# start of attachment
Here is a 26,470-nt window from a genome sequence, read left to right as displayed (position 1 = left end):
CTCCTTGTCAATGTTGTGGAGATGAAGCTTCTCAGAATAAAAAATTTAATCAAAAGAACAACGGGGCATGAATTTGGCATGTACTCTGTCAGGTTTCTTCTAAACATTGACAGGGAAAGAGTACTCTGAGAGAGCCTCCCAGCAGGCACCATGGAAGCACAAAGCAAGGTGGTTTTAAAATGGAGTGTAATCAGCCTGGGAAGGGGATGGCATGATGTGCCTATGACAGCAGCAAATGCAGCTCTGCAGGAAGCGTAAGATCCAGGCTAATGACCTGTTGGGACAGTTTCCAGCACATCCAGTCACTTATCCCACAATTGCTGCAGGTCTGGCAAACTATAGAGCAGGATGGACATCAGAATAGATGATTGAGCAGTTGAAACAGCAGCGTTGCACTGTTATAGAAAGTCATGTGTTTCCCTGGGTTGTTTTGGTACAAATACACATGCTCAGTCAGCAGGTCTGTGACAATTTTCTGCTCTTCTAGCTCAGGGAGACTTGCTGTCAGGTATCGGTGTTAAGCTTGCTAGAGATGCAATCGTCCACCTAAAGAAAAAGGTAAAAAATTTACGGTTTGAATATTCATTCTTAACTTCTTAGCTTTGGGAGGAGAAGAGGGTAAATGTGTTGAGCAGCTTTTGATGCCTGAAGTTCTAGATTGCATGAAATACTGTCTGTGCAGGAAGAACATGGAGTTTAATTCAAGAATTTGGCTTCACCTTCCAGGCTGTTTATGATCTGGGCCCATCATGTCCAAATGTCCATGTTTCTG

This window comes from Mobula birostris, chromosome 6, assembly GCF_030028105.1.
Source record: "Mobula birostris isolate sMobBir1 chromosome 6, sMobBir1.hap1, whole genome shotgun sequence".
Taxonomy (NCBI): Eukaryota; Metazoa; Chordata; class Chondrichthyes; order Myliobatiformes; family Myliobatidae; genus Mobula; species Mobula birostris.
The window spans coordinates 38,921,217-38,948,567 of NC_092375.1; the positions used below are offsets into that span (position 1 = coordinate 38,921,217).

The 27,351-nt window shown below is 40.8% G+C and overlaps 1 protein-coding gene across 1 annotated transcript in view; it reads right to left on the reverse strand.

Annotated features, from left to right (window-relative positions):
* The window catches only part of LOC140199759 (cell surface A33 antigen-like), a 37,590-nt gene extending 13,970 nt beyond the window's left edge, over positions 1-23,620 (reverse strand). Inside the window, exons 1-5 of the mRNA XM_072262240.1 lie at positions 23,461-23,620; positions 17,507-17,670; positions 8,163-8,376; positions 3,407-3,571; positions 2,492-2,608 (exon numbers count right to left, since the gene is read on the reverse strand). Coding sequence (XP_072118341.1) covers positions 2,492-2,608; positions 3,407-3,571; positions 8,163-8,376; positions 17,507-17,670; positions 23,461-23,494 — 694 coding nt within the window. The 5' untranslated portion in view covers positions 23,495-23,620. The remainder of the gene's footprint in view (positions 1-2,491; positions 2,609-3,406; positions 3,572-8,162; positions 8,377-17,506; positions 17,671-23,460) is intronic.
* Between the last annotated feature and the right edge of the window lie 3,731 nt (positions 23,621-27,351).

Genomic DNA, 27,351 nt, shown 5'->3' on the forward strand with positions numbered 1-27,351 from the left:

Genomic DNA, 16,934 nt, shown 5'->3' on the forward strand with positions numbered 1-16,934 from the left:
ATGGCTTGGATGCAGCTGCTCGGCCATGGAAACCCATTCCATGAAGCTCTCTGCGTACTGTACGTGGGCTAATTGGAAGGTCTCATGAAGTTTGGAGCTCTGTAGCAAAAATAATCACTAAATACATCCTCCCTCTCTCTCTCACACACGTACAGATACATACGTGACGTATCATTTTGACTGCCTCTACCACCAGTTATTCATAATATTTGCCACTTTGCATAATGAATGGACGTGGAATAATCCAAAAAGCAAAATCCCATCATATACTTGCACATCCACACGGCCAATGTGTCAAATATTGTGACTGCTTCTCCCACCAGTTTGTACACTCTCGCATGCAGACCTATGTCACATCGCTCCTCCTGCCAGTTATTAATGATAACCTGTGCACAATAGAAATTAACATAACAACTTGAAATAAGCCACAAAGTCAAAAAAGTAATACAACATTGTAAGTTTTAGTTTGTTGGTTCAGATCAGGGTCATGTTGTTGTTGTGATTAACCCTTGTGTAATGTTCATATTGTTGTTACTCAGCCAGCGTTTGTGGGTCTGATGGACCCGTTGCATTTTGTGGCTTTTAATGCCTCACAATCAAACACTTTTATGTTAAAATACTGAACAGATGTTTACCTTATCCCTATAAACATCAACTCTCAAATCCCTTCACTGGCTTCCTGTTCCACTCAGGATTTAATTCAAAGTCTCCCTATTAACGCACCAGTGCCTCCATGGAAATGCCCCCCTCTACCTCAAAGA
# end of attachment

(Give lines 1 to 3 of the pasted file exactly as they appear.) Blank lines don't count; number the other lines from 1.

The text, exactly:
Here is a 26,470-nt window from a genome sequence, read left to right as displayed (position 1 = left end):
CTCCTTGTCAATGTTGTGGAGATGAAGCTTCTCAGAATAAAAAATTTAATCAAAAGAACAACGGGGCATGAATTTGGCATGTACTCTGTCAGGTTTCTTCTAAACATTGACAGGGAAAGAGTACTCTGAGAGAGCCTCCCAGCAGGCACCATGGAAGCACAAAGCAAGGTGGTTTTAAAATGGAGTGTAATCAGCCTGGGAAGGGGATGGCATGATGTGCCTATGACAGCAGCAAATGCAGCTCTGCAGGAAGCGTAAGATCCAGGCTAATGACCTGTTGGGACAGTTTCCAGCACATCCAGTCACTTATCCCACAATTGCTGCAGGTCTGGCAAACTATAGAGCAGGATGGACATCAGAATAGATGATTGAGCAGTTGAAACAGCAGCGTTGCACTGTTATAGAAAGTCATGTGTTTCCCTGGGTTGTTTTGGTACAAATACACATGCTCAGTCAGCAGGTCTGTGACAATTTTCTGCTCTTCTAGCTCAGGGAGACTTGCTGTCAGGTATCGGTGTTAAGCTTGCTAGAGATGCAATCGTCCACCTAAAGAAAAAGGTAAAAAATTTACGGTTTGAATATTCATTCTTAACTTCTTAGCTTTGGGAGGAGAAGAGGGTAAATGTGTTGAGCAGCTTTTGATGCCTGAAGTTCTAGATTGCATGAAATACTGTCTGTGCAGGAAGAACATGGAGTTTAATTCAAGAATTTGGCTTCACCTTCCAGGCTGTTTATGATCTGGGCCCATCATGTCCAAATGTCCATGTTTCTG

This window comes from Mobula birostris, chromosome 6, assembly GCF_030028105.1.